BILL WHEELER WAS WORKING in his Studio, an airy, wood-and-glass building with large skylights, set on a hill. When Bill bought the ranch in 1963, looking for a place to paint and live quietly, he built the studio for his family. Four years later, when he opened the land to anyone who wanted to settle there, the county condemned his studio as living quarters because it lacked the required amount of concrete under one side. Bill moved into a tent and used the studio for his painting and for community meetings.
Bill is a tall, lean man of thirty with an aristocratic forehead, straight nose, deep-set blue eyes, and a full beard and flowing hair streaked yellow by the sun. His voice is gentle with a constant hint of mirth, yet it projects, like his clear gaze, a strength, which is understood in this community as divine grace. Quiet, unhurried, he progresses with steady confidence toward a goal or solution of a problem. He is also a voluptuary who takes Rabelaisian delight in the community’s lack of sexual inhibitions and in the sight of young girls walking nude through the grass. He lives at the center of the ranch with his third wife, Gay, twenty-two, arid their infant daughter, Raspberry. His humor and self-assurance make it easy for those around him to submit to the hippie credo that “God will provide,” because they know that what God does not, Bill Wheeler will.
Bill promises to rescue my car after he has chopped wood and started a fire for the steam bath. “Don’t worry,” a friend says, patting me on the back. “Bill’s saved people who’ve given up hope, lost all confidence.” A grizzly blond called Damian says, “Why don’t you let me pull her out?” Bill says. “Damian, I love you, but I wouldn’t trust you with any of my vehicles.” Later, we pass Damian on the road, into which he is blissfully urinating. “Ha,” Bill says, “the first time I met Damian he was peeing.”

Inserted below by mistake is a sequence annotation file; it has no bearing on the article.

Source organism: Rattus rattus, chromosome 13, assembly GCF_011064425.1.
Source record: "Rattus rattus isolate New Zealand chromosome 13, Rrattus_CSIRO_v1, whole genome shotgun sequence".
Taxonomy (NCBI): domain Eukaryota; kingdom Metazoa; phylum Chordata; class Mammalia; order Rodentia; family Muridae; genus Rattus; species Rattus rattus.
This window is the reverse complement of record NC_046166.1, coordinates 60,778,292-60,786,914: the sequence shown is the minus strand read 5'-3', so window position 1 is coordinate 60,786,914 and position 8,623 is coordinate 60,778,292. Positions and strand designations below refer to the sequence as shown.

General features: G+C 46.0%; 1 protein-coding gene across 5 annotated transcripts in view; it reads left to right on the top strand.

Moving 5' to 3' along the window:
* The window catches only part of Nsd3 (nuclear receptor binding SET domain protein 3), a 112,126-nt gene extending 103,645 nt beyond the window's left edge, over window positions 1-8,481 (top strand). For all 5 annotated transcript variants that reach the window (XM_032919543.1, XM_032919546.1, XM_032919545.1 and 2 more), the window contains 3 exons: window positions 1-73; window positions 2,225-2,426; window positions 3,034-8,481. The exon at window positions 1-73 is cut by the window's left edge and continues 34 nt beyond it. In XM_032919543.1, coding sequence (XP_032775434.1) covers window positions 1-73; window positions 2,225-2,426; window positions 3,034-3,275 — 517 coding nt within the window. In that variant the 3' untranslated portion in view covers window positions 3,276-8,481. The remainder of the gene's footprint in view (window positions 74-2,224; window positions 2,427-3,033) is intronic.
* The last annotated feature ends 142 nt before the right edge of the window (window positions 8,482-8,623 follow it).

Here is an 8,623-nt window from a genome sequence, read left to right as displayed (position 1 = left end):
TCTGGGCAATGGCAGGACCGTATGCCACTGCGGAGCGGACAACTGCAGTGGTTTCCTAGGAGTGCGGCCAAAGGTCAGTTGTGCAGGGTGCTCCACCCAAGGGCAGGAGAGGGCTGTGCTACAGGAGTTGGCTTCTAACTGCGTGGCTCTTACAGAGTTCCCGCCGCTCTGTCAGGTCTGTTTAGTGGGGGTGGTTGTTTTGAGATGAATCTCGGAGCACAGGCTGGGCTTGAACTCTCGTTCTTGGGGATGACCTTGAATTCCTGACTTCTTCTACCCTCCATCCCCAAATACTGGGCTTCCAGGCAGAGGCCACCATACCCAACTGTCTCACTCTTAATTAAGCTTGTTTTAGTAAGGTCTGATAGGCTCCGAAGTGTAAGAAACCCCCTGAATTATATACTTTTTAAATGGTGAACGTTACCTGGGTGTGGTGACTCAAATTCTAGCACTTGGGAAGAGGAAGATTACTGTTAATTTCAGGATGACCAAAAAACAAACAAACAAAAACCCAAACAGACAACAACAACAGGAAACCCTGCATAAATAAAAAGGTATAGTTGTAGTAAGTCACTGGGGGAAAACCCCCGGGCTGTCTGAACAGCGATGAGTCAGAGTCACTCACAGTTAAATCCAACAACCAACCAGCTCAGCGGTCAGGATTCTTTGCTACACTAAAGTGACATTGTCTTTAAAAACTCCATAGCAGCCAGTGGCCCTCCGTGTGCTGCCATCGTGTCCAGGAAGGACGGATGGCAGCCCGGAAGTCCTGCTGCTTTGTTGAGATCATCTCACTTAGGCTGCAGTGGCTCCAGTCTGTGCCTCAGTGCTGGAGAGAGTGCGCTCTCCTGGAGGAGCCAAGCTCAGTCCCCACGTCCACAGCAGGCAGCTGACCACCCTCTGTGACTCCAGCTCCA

With the jeep and a chain, Bill pulls out the car in less than two minutes, and as it slides back onto secure road, I feel my tension drain away. Maybe I should stay for the feast. Maybe it really is beautiful here. I park the car at the county road, outside the first gate, and walk the three miles back to Wheeler’s. The access road cuts across property owned by James G. Kelly, a breeder of show cattle and horses, who is enraged at the presence of up to a hundred itinerant hippies on the ranch adjacent to his. He has started court action to block Wheeler from using the access road, and his hired hands walk around with guns slung over their shoulders and their faces pinched with bilious hate.
On a bluff behind Wheeler’s garden, the steam bath is set to go. Red-hot rocks are taken from the fire into a plastic tent that can be sealed on all sides. Shifts of eight or nine people undress and sit on the mud floor, letting out whoops, chanting and singing. Gallon wine jugs filled with water are poured on the rocks, and the tent fills up with steam so hot and thick that the children start coughing and no one can see anyone else. After a few minutes, they step out, covered with sweat, and wash off in a cold shower. The women shampoo their hair and soap up the children. The men dig out ticks from under the skin. Much gaiety and good-natured ogling, and then, as the last shift is coming out, a teen-age visitor carrying the underground Berkeley Tribe wanders in and stops, dumbfounded, staring with holy-fool eyes, his mouth open and drooling, at all that flesh and hair and sweat.